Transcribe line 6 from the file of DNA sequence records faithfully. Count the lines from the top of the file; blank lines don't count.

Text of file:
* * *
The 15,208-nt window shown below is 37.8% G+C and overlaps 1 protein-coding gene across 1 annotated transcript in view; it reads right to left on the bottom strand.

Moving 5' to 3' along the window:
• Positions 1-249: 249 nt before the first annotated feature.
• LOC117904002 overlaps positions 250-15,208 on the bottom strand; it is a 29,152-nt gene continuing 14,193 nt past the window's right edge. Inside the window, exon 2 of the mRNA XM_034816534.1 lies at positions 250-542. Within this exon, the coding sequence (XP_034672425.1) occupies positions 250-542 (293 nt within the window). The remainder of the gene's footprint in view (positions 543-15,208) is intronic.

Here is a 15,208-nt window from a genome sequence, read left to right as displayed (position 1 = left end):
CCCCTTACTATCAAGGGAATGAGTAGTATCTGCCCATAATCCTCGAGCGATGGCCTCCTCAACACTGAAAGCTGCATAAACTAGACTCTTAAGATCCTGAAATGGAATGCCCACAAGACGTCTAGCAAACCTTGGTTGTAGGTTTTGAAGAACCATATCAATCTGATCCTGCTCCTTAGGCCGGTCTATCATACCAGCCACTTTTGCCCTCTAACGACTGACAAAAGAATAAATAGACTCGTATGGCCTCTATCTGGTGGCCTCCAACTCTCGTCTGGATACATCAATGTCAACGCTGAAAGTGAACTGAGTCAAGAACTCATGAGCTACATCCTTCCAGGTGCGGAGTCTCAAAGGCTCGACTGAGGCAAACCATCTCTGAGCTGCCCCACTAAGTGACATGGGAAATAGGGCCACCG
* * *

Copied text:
CCCCTTACTATCAAGGGAATGAGTAGTATCTGCCCATAATCCTCGAGCGATGGCCTCCTCAACACTGAAAGCTGCATAAACTAGACTCTTAAGATCCTGAAATGGAATGCCCACAAGACGTCTAGCAAACCTTGGTTGTAGGTTTTGAAGAACCATATCAATCTGATCCTGCTCCTTAGGCCGGTCTATCATACCAGCCACTTTTGCCCTCTAACGACTGACAAAAGAATAAATAGACTCGTATGGCCTCTATCTGGTGGCCTCCAACTCTCGTCTGGATACATCAATGTCAACGCTGAAAGTGAACTGAGTCAAGAACTCATGAGCTACATCCTTCCAGGTGCGGAGTCTCAAAGGCTCGACTGAGGCAAACCATCTCTGAGCTGCCCCACTAAGTGACATGGGAAATAGGGCCACCG